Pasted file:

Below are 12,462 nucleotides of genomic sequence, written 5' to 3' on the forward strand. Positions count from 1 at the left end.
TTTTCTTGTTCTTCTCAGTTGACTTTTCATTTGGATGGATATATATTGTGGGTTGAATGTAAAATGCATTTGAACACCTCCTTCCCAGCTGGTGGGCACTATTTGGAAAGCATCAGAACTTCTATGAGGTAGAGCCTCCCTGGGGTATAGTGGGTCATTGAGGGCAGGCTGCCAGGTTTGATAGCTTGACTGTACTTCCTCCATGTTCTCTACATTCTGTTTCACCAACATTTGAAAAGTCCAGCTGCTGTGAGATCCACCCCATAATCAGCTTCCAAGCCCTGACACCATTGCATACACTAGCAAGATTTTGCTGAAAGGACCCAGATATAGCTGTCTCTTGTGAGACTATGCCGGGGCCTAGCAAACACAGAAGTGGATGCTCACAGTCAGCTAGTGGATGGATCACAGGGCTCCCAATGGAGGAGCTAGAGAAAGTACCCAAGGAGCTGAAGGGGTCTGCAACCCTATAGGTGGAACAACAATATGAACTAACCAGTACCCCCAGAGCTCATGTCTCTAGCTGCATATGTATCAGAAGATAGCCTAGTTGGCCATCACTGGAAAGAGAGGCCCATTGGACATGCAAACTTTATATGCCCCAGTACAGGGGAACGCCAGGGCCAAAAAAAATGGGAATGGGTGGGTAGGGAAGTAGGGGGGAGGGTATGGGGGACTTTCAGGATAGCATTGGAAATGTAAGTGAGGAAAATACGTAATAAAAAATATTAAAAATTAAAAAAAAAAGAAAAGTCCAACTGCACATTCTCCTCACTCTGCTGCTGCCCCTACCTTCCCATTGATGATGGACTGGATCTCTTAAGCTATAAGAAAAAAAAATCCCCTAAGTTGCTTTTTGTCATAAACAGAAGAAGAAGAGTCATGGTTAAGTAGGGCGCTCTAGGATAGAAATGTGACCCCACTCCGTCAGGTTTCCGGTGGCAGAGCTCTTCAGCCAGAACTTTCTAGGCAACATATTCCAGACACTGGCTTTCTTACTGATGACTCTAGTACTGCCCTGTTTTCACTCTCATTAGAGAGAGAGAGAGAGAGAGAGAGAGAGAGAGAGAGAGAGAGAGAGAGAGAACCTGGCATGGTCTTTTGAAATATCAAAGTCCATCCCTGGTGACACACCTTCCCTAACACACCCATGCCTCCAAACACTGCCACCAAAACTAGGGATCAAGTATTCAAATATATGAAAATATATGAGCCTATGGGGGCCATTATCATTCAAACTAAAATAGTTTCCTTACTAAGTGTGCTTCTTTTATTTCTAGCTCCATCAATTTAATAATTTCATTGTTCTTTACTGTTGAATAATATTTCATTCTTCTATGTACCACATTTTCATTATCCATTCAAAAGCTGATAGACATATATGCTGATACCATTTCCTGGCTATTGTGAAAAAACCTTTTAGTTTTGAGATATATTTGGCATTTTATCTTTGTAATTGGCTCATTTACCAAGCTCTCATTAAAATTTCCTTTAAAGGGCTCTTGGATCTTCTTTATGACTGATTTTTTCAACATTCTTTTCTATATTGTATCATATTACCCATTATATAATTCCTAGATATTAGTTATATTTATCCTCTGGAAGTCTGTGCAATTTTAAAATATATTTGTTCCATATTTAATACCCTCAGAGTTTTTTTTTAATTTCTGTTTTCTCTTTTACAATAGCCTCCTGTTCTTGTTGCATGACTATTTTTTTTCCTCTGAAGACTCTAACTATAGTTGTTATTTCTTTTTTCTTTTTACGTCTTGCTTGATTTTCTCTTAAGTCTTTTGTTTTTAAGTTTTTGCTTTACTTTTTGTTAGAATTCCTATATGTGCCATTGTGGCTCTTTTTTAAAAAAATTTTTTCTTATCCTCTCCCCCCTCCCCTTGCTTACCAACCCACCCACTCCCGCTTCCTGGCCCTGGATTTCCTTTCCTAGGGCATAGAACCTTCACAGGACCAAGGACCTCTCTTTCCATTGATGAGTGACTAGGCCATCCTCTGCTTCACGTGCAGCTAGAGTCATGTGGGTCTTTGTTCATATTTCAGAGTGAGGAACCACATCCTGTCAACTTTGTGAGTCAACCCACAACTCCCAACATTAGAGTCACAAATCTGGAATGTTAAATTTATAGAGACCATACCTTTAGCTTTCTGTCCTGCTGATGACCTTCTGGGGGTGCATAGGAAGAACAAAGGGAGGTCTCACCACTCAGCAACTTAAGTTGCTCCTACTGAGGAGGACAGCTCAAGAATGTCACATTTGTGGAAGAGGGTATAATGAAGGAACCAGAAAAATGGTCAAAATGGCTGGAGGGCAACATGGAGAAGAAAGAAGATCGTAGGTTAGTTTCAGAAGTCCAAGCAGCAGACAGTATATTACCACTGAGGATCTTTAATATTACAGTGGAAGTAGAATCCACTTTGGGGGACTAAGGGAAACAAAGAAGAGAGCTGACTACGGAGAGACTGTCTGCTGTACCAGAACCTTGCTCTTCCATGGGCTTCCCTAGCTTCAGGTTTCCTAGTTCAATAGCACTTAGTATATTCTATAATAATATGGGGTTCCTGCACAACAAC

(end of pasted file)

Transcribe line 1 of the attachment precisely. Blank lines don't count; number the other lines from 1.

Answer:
Below are 12,462 nucleotides of genomic sequence, written 5' to 3' on the forward strand. Positions count from 1 at the left end.